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I’m not alone. This was the place Magellan wanted his fleet to winter and when a couple of captains tried to sneak back to Spain – one of them got caught and stabbed to death. Then, just to discourage other attempts at mutiny, his body was drawn and quartered in front of the crew.

Follow this bonus-material blog and ride along on a one-year road trip that inspired the memoir The Drive: Searching for Lost Memories on the Pan American Highway. On sale now. Get yours through the buy-the-book links at the bottom of the landing page on my teresabrucebooks.com website or here or here. Planning a road trip? Buy the audiobook here. Like The Drive’s Facebook page and tweet back at me @writerteresa. Like travel anthologies? I’m in a brand new one called Alone Together: Tales of Sisterhood and Solitude in Latin America which you can get here.

Supercharged scarecrows (Drive Day 235: Feb 19th, 2004)

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Ranches are called estancias this far south, and to protect their sheep from wild puma predators Argentineans do not hesitate to make an example out of intruders. It’s a brutal juxtaposition with the natural beauty of the landscape and a reminder of just how tough these remote landowners have to be to coax a living from this barren landscape.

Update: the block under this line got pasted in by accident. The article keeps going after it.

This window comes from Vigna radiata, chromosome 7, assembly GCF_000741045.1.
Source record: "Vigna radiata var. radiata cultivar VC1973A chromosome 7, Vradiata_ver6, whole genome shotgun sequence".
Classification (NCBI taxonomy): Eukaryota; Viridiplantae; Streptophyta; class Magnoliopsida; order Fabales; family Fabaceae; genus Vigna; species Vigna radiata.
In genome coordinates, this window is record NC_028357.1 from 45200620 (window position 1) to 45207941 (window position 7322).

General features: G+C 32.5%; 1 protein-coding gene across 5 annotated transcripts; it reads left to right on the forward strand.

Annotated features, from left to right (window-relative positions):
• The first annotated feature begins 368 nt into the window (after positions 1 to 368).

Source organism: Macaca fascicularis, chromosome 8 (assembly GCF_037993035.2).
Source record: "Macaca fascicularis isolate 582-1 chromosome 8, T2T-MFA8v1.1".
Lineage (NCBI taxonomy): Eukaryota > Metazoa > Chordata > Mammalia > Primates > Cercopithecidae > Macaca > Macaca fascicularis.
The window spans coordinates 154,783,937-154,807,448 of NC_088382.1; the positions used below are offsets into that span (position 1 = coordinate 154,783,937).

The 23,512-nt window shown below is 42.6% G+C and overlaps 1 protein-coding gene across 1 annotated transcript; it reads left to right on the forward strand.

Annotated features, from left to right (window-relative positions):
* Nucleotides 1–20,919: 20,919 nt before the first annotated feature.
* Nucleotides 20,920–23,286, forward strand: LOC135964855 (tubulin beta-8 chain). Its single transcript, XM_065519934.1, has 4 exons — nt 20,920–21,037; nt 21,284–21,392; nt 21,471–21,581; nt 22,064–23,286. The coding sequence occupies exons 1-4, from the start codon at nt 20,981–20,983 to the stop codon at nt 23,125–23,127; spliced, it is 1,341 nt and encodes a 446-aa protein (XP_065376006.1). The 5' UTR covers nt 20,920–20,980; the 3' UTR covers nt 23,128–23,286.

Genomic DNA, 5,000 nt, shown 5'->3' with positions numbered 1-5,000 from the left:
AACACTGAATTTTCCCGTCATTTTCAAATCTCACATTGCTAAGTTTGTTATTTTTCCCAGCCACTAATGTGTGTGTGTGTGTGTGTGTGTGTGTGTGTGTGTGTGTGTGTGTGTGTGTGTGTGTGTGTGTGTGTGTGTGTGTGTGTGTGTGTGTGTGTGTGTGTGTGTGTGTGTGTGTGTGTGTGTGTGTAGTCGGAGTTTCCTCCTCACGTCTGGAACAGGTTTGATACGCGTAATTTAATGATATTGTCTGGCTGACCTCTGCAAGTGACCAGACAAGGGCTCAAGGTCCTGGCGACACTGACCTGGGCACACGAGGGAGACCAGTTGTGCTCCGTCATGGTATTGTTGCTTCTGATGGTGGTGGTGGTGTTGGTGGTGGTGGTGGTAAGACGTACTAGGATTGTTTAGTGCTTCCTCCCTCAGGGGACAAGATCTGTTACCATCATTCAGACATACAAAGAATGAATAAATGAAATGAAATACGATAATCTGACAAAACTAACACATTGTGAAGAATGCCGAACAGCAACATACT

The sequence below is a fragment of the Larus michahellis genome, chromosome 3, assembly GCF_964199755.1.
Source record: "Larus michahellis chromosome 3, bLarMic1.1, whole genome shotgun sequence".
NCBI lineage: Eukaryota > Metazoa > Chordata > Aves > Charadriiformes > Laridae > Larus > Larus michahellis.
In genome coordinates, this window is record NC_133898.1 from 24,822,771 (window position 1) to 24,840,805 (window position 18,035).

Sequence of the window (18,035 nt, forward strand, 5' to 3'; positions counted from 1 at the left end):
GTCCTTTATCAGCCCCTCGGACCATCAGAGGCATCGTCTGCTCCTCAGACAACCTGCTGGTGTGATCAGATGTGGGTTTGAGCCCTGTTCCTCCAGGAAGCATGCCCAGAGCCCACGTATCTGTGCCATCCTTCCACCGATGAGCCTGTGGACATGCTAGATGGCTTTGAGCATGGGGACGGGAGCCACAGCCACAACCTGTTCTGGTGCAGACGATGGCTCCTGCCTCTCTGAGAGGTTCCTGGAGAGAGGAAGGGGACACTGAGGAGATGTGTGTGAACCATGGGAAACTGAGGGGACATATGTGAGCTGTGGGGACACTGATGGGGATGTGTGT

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It wasn’t always such a solitary place. Caves preserved near the private Estancia la Maria show hundreds of different stone age handprints from original peoples. The purpose of the paintings are long forgotten but it isn’t a stretch to imagine a similar warning to outsiders: keep away, we are many and you do not belong.